Asthma is a chronic disease characterized by recurrent attacks of breathlessness and wheezing. Currently, approximately 235 million people worldwide are asthmatic. Appropriate treatment and health management can relieve the symptoms of attack asthma. Acupoint corresponding to meridian has been promoted as a treatment for people with asthma. However, its efficacy remains controversial.
This study was to determine the effects of acupoint corresponding to meridian on asthma symptom relief in people with asthma.
All searches in the Medline, PudMed, Cochrane Library, EMBASE, CINAHL, SPORTDiscus and Chinese Electronic Periodical Service databases were conducted from journal inception to January 2016. The Cochrane collaboration tool for assessing risk of bias was employed for a quality assessment. Two reviews were independently performed for the study selection, risk of bias assessment, data collection, and data extraction. Treatment effects were calculated using the Bayesian network meta-analysis in a random-effects model by using STATA software.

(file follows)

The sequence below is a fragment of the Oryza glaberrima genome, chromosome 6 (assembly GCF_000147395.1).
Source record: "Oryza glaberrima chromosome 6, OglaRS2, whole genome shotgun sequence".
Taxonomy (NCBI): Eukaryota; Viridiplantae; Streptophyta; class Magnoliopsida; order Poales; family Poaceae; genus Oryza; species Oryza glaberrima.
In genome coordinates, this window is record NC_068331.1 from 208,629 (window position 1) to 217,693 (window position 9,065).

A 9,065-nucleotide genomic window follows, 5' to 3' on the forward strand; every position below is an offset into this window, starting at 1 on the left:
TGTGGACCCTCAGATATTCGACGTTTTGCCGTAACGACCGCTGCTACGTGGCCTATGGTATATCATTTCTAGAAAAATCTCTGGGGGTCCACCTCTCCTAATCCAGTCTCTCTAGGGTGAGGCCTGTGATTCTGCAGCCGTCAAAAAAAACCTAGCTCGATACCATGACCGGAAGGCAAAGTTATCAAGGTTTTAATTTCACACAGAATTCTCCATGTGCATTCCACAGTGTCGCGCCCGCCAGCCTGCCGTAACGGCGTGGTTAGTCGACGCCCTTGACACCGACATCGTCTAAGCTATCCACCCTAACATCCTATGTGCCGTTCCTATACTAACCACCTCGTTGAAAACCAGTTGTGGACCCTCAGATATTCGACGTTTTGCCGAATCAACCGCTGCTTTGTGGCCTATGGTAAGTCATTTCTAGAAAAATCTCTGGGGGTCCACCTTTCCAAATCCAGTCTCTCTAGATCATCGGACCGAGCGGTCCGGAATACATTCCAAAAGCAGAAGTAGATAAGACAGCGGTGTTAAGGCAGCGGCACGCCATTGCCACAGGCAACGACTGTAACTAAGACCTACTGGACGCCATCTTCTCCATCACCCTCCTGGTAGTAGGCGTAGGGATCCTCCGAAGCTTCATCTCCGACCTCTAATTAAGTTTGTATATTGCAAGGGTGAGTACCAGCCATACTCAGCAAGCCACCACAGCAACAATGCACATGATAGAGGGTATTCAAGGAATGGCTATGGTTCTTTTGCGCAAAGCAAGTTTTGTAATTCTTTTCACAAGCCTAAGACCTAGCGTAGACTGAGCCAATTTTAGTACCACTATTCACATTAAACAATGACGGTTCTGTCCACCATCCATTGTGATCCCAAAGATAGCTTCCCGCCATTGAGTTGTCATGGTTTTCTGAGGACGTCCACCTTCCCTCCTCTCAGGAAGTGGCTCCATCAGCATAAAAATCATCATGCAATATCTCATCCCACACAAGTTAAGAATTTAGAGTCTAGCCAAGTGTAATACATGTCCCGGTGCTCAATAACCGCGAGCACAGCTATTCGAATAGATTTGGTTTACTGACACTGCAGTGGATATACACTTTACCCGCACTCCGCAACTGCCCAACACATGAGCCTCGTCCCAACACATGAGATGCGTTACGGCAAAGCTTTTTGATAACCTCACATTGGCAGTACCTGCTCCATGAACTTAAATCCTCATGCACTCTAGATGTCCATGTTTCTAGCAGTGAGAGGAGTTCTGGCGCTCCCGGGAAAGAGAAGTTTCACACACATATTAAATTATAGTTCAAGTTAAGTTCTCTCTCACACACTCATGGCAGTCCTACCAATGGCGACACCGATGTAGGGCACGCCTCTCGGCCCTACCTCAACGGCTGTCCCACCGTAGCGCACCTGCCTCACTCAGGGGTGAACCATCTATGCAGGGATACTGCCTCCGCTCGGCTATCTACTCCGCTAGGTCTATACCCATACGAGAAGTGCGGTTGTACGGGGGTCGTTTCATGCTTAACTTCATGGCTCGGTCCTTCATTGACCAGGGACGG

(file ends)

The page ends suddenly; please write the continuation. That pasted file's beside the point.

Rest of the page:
This study examined 41 published studies and 4,724 participants identified from the databases. In the network meta-analysis, the ranking probability estimation showed a combination of meridians of bladder, stomach, and lung was ranked first for treating asthma according to the patient’s outcomes of symptom relief. Moreover, a combination of the bladder meridian, stomach meridian, conception vessel, and governor vessel were, compared with Chinese herbal medication, more effective for ameliorating asthma symptoms (odds ratio, 0.19; 95% CrI, 0.06–0.68).
This study conclude the acupoint corresponding to meridian as an intervention for asthma symptom relief. Acupoint corresponding to meridian involving the meridians of bladder, stomach, and lung should be given high priority. This information and knowledge could provide medical staff with more objective information and suggestions for treating people with asthma. Because of research limitations encountered in this study, the potentially promising findings should be applied to clinical practice cautiously.